The fear of failure is good quality control. It ensures that in the process of disrupting ourselves, we appreciate the challenge of ascendancy.

Riding the wave of uncertainty

The attempt to blaze our own trail is never easy. Being misunderstood for long periods of time dampens the mood. But there will always be more guilt in not trying.

Dreams require a ceaseless imperative of movement, the confidence to tread into unknown territory regardless of faith and doubt.

Categories
Productivity & Work Psychology

Thinking less to do more

Rhythm builds thoughtlessness. Work can become more natural out of mechanical motion, a kind of doing without thinking.

Employees can’t make one hundred sandwiches in a couple hours without silencing the monkey mind. The process of unthinking begets a chorus of action.

Similarly, we can’t dribble a basketball nor soccer ball effectively while focusing on the mechanics of the perfect touch. The gears of cognition get in the way of flow. Continued practice helps numb the disease of crippling doubt.

Habits are bicep curls for the brain

Good habits strengthen human software, primarily if we aim to do something consistently.

Like brushing our teeth, it’s the repetitive locomotion that undermines inertia and compels one to keep connecting the chain.

We can get used to being productive if we choose to make practice non-negotiable. All such preparation helps plow the field.

Categories
Psychology Science Video

What your thoughts look like

To be in your own thoughts — language, like headphones, delivers a sense of privacy.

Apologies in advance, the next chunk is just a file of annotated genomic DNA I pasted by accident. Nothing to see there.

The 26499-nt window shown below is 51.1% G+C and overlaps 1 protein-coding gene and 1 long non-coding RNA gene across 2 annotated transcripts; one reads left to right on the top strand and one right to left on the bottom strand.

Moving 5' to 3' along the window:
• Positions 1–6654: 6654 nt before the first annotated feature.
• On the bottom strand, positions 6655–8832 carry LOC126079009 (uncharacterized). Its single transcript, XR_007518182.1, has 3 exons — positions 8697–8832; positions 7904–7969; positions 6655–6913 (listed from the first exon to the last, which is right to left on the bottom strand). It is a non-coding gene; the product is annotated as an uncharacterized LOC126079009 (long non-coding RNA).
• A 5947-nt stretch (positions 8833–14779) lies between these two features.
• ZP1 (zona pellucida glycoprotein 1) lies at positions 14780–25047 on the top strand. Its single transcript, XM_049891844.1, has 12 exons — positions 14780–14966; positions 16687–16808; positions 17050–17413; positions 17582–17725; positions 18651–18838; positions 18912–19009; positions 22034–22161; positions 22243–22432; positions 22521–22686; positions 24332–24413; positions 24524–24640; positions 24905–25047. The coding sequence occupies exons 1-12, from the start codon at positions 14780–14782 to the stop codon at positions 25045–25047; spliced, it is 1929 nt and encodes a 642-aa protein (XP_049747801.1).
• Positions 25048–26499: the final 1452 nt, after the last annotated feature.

Of course, no thinking is linear. Neurons are always crashing into each other, trying to connect and build new avenues of ideas. The whole of brain waves is greater than the sum of its parts.

Neurons that fire together, wire together

But knowledge presents a key constraint in the gobbling of information — it requires a dishwasher of synthesis to make even more sense of the apparent world.

What’s most dizzying is experiencing nothing. Whatever your neurons are up to this very moment determines what you do next.

Categories
Business Creativity Life & Philosophy Psychology

Finding aim through purpose

Some people need that motivational voltage to get them going.

So they collect positive quotes on Pinterest, post inspirational tidbits on Facebook, and believe — albeit mistakenly — that the law of attraction will get them on the cover of Forbes.

The barest encouragement, even if forcibly imagined, provokes enough optimism to keep the wannabe achiever moving forward.

But an obsession with success may be the biggest handicap.

Humans crave meaning just as much as fame or a paycheck.

We create seeking systems that ensure what we chase fulfills our values.

Instead of going after what other people want, we prioritize a way of life that generates momentum toward the highest resolution.

Avoid following the flock of sheep. Don’t jump through hoops, go around them.

The only way to escape a labyrinth of conformity is not entering it in the first place.

If we can be outside and genuinely enjoy the road, stay outside.